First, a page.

Former Lakeside Speedway champion Tim Karrick shuddered Sunday morning when he saw the video of NASCAR star Tony Stewart striking and killing a driver on a dirt track in upstate New York the night before.
The incident was eerily similar to a confrontation Karrick was involved in last month at Lakeside.
“That could have very well been my incident,” Karrick, of Basehor in Leavenworth County, told his wife, Jeanette, before heading to church on Sunday morning.
Stewart fatally injured sprint car driver Kevin Ward Jr., 20, on Saturday night at Canandaigua Motorsports Park, a half-mile dirt oval track. After Ward went spinning and hit an outside wall, he climbed from his car between turns one and two and advanced toward Stewart’s car, gesturing.
Amateur video shows Ward being struck by Stewart’s car. Ward was taken to a hospital and was pronounced dead on arrival.
Ward was standing to the right of Stewart’s familiar No. 14 car, which seemed to fishtail from the rear and hit him. According to video and witness accounts, Ward’s body was sucked underneath the car and hurtled through the air as fans looked on in horror.
Stewart dropped out of Sunday’s NASCAR race at Watkins Glen, hours after Saturday’s crash.
“There aren’t words to describe the sadness I feel about the accident that took the life of Kevin Ward Jr.,” Stewart said in a statement.
Authorities questioned the 43-year-old Stewart once on Saturday night and went to Watkins Glen to talk to him again Sunday. They described him as “visibly shaken.”
On Sunday, the Ontario County sheriff said investigators don’t have any evidence to support criminal intent.
Last month, a Lakeside Speedway track official avoided injury following a confrontation between Karrick and Mark Hoover in a Modified race. But their clash underscored the dangers of short-track dirt racing in which cars collide and tempers flare.
“Racers wear their emotions on their shirt sleeves, I don’t care if it’s Tony Stewart or Tim Karrick … but someone ended up getting killed (on Saturday),” Karrick said. “That’s what bums me out the most, it could have been … anybody.”
The high-powered sprint cars race just once a year at Lakeside Speedway when the World of Outlaws national series visits the half-mile track each June.
But track officials emphasize to their drivers in all classes not to get out of their cars after crashes and not to retaliate against other drivers, said Mike Johnson, co-owner of the track in Wyandotte County and at I-35 in Winston, Mo., where sprint cars race regularly.
“We’ve had drivers do some crazy things,” Johnson said. “Those actions of the Modified drivers could have killed one of my track workers. No life is worth losing in any sport.”
In the race at Lakeside last month, Hoover was black flagged — or ordered to pit and meet with officials — after slamming into Karrick, but he didn’t come off the track. Karrick then decided to send Hoover a message by ramming into him, but unbeknownst to Karrick, a track official had just come onto the track and could have been struck.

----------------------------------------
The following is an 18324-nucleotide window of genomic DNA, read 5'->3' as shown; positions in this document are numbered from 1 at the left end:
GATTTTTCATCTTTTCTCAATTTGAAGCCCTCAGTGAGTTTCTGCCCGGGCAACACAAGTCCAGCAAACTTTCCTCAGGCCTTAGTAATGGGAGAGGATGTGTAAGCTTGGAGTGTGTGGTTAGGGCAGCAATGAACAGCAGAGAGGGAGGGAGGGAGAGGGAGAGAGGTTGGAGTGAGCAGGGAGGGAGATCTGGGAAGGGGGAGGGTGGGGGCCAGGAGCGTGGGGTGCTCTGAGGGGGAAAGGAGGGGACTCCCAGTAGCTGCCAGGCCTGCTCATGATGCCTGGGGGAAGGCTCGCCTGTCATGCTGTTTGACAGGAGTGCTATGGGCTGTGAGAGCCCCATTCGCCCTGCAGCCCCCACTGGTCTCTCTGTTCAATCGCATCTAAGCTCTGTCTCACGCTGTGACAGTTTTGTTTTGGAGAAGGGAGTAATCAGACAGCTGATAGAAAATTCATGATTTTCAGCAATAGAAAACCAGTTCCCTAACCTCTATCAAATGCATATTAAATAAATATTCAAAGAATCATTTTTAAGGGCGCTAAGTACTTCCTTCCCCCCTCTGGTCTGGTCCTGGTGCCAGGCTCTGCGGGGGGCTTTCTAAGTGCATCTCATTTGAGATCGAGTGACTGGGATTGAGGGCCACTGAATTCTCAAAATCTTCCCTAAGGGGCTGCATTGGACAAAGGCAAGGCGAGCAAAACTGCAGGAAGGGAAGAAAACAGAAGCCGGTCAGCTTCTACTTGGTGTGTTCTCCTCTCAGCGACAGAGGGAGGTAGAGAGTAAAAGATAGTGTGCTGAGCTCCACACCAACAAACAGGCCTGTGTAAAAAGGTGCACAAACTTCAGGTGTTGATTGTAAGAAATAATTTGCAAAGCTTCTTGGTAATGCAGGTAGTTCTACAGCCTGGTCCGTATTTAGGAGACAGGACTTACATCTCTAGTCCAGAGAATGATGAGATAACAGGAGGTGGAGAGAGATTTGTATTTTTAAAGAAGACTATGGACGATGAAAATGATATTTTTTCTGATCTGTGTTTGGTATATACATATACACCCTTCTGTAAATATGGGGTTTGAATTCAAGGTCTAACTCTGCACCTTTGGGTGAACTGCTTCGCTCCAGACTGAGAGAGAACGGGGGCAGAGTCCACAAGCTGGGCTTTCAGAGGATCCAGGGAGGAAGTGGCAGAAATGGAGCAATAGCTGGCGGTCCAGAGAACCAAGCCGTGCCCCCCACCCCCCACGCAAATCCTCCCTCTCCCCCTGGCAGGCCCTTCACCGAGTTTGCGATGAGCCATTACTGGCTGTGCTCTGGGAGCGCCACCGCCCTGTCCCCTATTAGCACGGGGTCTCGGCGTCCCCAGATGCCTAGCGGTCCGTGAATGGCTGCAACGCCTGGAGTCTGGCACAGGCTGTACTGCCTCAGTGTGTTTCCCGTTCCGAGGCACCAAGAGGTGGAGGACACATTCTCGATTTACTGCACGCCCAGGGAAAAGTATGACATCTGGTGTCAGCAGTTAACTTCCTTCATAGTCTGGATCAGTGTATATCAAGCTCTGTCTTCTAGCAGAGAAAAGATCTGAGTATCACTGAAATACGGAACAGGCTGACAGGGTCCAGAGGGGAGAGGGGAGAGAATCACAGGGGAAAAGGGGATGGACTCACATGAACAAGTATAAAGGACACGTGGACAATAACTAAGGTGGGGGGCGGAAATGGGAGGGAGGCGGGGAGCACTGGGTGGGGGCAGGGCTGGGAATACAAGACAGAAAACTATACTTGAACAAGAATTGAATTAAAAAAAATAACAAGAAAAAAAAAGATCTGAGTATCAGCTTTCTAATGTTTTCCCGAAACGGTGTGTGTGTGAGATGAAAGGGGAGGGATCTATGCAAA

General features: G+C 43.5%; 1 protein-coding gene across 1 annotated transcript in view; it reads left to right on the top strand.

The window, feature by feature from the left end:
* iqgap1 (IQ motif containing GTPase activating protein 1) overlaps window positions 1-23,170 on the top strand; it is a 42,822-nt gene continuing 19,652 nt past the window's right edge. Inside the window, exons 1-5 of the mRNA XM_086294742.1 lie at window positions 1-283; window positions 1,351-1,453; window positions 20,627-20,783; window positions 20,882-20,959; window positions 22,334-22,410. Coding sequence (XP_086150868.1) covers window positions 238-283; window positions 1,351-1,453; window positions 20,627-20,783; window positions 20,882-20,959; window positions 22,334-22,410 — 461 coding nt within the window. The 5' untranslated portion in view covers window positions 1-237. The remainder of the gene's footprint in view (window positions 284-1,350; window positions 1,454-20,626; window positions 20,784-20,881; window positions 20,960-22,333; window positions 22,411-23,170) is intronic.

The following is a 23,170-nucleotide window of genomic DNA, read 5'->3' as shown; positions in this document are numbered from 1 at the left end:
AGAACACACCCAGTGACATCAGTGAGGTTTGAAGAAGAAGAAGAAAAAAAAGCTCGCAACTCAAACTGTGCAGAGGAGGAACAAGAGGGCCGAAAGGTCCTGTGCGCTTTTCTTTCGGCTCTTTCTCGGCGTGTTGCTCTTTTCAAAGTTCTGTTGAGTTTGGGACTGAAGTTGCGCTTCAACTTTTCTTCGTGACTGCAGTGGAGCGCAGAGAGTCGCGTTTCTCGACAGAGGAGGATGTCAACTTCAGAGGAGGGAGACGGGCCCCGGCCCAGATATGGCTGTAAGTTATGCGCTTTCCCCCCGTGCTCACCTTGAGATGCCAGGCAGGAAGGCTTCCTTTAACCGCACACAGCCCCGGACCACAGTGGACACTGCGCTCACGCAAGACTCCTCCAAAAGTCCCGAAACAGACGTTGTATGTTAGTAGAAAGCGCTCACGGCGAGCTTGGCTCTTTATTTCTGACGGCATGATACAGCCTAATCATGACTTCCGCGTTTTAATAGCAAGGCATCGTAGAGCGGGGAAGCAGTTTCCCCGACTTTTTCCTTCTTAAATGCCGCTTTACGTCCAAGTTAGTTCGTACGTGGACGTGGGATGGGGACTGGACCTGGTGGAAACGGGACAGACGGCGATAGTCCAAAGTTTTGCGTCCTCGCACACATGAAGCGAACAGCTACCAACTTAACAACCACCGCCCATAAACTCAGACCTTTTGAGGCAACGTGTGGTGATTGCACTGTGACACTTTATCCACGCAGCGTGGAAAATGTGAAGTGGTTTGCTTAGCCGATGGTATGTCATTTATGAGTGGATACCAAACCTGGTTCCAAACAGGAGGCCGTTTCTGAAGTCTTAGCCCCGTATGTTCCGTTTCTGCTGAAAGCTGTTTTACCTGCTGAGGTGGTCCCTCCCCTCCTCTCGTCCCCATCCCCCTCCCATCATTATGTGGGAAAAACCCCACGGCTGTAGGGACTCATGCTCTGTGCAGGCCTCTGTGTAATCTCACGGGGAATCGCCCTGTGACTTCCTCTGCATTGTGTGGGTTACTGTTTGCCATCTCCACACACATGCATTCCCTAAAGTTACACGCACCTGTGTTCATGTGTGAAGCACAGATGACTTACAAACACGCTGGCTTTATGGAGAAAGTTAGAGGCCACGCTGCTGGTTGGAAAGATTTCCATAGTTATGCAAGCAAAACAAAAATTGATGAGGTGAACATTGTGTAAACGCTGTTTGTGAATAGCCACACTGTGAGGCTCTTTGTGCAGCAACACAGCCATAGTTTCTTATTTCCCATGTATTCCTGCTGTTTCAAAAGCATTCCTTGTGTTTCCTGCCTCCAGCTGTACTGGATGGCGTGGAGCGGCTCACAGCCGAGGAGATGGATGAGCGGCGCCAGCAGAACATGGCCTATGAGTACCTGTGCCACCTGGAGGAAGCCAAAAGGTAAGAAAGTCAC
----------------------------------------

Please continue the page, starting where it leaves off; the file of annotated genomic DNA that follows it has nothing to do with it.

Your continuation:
Both drivers were suspended for two weeks for their actions.
“It’s over with …” Karrick said. “Mark Hoover and I had a run-in on the track, I took care of it that night. I didn’t carry it out any further. We shook hands a couple of weeks ago.
“Unfortunately what happened (Saturday night) is going to change Tony Stewart’s life, and it definitely changed that kid’s family’s life.”
Ward’s family says it “appreciates all the prayer and support.” Ward’s website said he began racing go-karts in 1998 at age 4 but didn’t start driving sprint cars until 2010. This year was his fifth season racing the Empire Super Sprints.
It appeared on the grainy video that Stewart might have hit the throttle before striking Ward, but area short-track veteran Tom Charles gave him the benefit of the doubt.
“I think Tony saw the kid coming at him and gassed the car to get on out of there … and it was a terrible, unfortunate accident,” Charles said.
Once Stewart accelerated in the sprint car, it would have been difficult to control the vehicle’s unpredictability on the dirt surface.
“Dirt sprint cars are the most radical form of race car in the world,” said Charles, a two-time Modified champion at Lakeside. “The power-to-weight ratio is incredible. They run that monster right rear tire, and you’ve got that teeny left rear tire. If you stomp the gas, that thing will spin like a top.”
Sprint Cup stars such as Stewart often compete at local short tracks on the weekends NASCAR visits communities. That includes Lakeside. And they set themselves up as targets for young drivers looking to make names for themselves.
“Sometimes maybe they drive a little over their heads to impress the stars,” Johnson said. “I don’t think they take a shot at them. At my track, I don’t care what your last name is, and I think we’ve proved that this year with some of the suspensions that were handed down, we cannot have foolishness on the track.”
The aspiring drivers often take their cues from the Sprint Cup drivers’ actions on Sundays. Stewart has been involved in his share of finger-pointing on the track and in the garages, including a memorable helmet toss at Matt Kenseth in 2012 at Bristol.
“What that young man did was no different than what Tony did to Matt Kenseth a few years ago,” said J.D. Green, director of operations for Lakeside Speedway. “We’re in the entertainment business, but that’s the kind of stuff that sometimes NASCAR promotes, and it filters down to the local level.
“When we tell some of our drivers to stop bumping each other, and they say, ‘That’s what they do on the Cup level.’ Well, we’re not Cup.’’
The Associated Press contributed to this report.